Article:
He neither wants to detail – nor excuse – the reason for the sudden and dramatic drop in academic performance during the fall semester of his junior year that resulted in his forced leave of absence from campus.

“It was before my Dad’s accident, didn’t have anything to do with it,” Pearson said. “I can’t really explain what was going on with my head.

“It was one of those things where I had to get kicked in the butt a little bit to start appreciating what I had.  To go through what I did and what my dad was going through at the same time was life changing,

“To have the freedom of college and your group of friends and teammates taken away was shocking. That was incentive to get my act together.”

Two months of assisting in the rehab of his father and others at Craig Hospital in Englewood, Colo. opened Taylor’s eyes to his gifts and four B’s and an A in the spring semester have put him on target to graduate with the Class of 2015. Plus, improved conditioning, remarkable balance – “It’s amazing how he holds the point for someone who can’t bench-press 400 pounds,” says Coach Bob Surace – and an uncanny instinct to make adjustments amidst the chaos following a snap makes Pearson’s return hugely welcomed to a line that lost two All-Ivy starters in center Joe Goss and guard Max Coale.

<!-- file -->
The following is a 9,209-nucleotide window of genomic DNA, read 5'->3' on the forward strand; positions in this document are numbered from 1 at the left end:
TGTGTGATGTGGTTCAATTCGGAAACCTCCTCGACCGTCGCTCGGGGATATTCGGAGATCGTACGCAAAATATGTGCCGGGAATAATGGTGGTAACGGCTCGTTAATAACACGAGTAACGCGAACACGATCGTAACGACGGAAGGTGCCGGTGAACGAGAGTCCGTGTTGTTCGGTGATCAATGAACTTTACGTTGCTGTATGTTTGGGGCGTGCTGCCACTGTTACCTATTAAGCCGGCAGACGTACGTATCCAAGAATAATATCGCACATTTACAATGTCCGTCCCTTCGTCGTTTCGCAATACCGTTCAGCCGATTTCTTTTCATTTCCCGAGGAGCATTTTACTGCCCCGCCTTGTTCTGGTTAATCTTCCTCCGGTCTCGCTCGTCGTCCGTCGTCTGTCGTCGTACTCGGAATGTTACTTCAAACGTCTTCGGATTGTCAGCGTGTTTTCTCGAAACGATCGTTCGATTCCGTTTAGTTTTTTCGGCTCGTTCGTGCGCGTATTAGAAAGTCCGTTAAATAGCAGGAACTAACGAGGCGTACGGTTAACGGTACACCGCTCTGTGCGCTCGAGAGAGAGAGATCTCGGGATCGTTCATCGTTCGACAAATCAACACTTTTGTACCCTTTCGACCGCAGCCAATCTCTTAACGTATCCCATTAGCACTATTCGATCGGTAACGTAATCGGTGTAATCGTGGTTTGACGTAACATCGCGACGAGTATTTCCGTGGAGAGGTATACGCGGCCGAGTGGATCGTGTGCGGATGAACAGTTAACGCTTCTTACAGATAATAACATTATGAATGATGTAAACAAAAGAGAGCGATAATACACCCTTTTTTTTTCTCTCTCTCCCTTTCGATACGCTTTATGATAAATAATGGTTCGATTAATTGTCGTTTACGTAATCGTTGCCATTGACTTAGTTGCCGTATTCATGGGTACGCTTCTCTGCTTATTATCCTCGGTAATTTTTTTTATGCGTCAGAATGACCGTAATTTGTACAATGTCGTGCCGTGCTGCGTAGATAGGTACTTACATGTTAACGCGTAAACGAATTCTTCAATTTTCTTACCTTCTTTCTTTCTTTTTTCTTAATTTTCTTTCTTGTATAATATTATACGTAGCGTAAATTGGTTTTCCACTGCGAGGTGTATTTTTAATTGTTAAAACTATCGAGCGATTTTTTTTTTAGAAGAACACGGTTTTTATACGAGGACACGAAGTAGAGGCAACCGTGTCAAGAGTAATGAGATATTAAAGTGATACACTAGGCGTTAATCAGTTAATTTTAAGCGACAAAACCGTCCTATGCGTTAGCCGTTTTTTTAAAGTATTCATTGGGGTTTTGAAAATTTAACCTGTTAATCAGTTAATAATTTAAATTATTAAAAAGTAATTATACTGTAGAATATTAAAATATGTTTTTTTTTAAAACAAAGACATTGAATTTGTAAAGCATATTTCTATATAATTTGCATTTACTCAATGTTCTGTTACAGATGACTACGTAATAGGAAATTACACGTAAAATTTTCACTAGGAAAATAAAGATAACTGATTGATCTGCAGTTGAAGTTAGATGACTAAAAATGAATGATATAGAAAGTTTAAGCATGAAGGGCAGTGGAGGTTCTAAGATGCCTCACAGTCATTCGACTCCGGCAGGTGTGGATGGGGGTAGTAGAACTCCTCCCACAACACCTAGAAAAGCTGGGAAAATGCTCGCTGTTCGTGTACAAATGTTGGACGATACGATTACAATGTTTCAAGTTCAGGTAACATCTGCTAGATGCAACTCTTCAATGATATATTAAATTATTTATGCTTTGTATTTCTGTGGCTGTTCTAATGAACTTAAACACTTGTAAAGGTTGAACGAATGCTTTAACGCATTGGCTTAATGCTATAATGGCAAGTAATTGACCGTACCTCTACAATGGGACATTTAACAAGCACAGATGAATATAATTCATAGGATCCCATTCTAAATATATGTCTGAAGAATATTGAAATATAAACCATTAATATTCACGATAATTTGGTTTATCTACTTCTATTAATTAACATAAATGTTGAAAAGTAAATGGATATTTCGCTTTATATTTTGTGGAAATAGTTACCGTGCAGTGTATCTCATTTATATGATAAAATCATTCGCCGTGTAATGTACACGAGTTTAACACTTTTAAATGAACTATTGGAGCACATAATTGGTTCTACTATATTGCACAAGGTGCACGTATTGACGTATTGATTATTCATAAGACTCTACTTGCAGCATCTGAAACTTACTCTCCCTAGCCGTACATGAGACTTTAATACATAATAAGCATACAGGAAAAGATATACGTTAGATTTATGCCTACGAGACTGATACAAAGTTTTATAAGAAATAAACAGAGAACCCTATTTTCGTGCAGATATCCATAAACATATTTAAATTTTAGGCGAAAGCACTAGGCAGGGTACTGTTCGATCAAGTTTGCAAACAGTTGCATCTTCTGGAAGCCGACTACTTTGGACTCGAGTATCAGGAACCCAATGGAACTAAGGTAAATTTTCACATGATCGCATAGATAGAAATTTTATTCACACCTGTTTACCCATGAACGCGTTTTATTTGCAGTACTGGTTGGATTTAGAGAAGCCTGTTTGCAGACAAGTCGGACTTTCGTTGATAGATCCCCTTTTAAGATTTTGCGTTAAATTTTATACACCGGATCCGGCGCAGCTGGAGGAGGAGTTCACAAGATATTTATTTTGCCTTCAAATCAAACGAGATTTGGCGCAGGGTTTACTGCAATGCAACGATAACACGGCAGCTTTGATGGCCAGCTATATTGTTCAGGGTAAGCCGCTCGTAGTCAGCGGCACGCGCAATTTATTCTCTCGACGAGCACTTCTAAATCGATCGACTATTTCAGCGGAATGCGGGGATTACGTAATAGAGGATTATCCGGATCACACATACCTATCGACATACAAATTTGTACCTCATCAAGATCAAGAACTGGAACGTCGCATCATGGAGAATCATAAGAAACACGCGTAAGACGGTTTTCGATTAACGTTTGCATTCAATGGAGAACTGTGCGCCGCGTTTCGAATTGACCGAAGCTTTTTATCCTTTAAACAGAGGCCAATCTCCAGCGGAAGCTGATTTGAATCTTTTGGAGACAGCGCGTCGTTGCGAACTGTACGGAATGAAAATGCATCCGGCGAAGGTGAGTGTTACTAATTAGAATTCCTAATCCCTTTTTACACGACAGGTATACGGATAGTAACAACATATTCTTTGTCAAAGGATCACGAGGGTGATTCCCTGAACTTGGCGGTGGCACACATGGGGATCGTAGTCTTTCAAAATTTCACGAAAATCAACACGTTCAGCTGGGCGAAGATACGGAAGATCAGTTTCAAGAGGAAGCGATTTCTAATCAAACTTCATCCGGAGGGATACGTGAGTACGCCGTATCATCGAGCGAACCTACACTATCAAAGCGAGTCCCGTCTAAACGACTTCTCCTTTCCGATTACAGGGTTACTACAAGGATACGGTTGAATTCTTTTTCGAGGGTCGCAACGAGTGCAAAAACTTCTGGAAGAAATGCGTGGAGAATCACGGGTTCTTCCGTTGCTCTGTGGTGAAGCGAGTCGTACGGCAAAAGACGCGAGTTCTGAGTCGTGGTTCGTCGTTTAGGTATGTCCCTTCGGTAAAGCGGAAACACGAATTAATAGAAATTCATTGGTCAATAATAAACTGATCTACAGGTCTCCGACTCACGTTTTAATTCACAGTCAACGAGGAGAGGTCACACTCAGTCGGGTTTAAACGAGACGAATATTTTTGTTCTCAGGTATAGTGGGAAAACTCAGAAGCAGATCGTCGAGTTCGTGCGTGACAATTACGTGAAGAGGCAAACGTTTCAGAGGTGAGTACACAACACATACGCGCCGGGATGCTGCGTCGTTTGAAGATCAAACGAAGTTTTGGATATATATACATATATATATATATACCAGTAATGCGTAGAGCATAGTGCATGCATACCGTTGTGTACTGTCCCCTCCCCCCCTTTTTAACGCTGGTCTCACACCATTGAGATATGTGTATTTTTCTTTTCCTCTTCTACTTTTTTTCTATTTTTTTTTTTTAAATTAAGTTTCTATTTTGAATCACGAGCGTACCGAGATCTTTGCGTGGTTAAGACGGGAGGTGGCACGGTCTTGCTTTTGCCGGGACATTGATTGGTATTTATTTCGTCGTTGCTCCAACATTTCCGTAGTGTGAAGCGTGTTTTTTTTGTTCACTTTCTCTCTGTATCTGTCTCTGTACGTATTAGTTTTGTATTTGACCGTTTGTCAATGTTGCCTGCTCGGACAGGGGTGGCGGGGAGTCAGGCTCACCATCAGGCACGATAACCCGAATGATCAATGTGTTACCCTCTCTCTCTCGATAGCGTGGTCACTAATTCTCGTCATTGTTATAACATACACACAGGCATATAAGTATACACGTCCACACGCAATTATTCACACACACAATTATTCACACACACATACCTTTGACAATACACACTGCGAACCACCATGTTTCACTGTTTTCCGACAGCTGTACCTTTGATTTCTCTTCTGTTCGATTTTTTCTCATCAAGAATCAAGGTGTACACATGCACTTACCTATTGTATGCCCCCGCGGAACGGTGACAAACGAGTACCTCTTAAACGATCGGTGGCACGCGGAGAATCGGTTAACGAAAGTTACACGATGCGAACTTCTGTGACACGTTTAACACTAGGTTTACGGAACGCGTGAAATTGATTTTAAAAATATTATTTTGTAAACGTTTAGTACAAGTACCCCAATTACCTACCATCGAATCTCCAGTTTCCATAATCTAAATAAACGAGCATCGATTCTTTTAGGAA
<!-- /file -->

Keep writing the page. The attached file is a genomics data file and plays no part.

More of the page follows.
Ten linemen saw appreciable playing time last season and will again in 2014. But Pearson, whose work on the scout team helped prepare the Tigers to go 8-2 in 2013, and whose five weeks in Kenya this summer researching his senior thesis in environmental biology helped lower his weight 15 pounds to 280, brings back to that O-line not only a better reading of the pass rush, but of himself.   

“I am not the most athletic or strongest offensive lineman we have by any means,” he said.  “My advantage has been knowing what I am doing.

“I consider myself smart as far as my assignment and being able to change it on the run as the defense changes. I do the best I can with what I have.”